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What is Frat Rap? And Can it Be Stopped?
Published on August 11, 2011 by Sara Foss

Thanks to The Awl, I am now familiar with an emerging rap subgenre: frat rap, which had one of its first big mainstream hits in 2008, with Asher Roth's "I Love College."

Writer Danny Gold suggests that Roth has talent, but that he also spawned a whole new generation of frat rappers - mostly upper-middle class white guys who rap about getting high and the joys of spring break. He writes, "Frat rappers are multiplying, like an incurable virus hellbent on killing hip-hop."

In his piece, he takes a look at the oeuvre of a former Google employee who has renamed himself Hoodie Allen and started rapping about being a "real f---- hustler." "There’s something about a former Google employee thinking it’s okay to rap that makes the veins in my forehead throb" Gold writes. "He makes me more ashamed for Long Island Jews than Bernie Madoff. ... Listen to me, white rappers from Long Island: Nobody wants to hear you rapping about how you made it and you’re hustling. Stick to what you know. If you worked at Google, I want to hear you rapping about f----- algorithms or some s---, not how you’re grinding every day. You are not grinding every day. You have health insurance. Shut up."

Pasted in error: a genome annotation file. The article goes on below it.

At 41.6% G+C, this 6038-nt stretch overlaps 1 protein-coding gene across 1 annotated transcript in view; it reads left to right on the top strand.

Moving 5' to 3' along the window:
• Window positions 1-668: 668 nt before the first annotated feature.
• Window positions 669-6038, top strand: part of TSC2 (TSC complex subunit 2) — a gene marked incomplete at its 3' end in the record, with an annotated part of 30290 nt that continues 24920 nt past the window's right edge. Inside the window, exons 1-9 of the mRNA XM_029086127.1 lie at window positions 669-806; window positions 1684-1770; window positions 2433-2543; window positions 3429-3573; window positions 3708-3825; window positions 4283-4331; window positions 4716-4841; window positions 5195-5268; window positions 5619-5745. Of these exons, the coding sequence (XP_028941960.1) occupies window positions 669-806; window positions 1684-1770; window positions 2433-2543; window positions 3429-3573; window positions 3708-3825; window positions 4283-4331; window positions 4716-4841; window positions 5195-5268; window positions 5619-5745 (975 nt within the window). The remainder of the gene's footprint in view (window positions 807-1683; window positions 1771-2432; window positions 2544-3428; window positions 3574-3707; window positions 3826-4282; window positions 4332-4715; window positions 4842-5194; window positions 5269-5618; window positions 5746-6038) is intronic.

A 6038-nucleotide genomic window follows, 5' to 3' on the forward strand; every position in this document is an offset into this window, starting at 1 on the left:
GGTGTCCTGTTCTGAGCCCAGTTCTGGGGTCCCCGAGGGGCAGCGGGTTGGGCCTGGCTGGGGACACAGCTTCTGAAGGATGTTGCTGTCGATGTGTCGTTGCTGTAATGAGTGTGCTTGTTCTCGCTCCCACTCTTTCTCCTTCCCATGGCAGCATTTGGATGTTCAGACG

Anyway, click here to read Gold's piece, which has convinced me that frat rap must be stopped or, at the very least, ignored.

 


Five Songs
Published on August 11, 2011 by Sara Foss

Over at the DG, I list five songs I'm really enjoying on the radio. Not to give anything away, but the list includes new music by the Jayhawks, the Beastie Boys and Wilco. Click here for more.

Also, check out this video for the Beastie Boys/Santogold collabortion "Don't Play No Game That I Can't Win."


Our New Poet Laureate
Published on August 11, 2011 by Sara Foss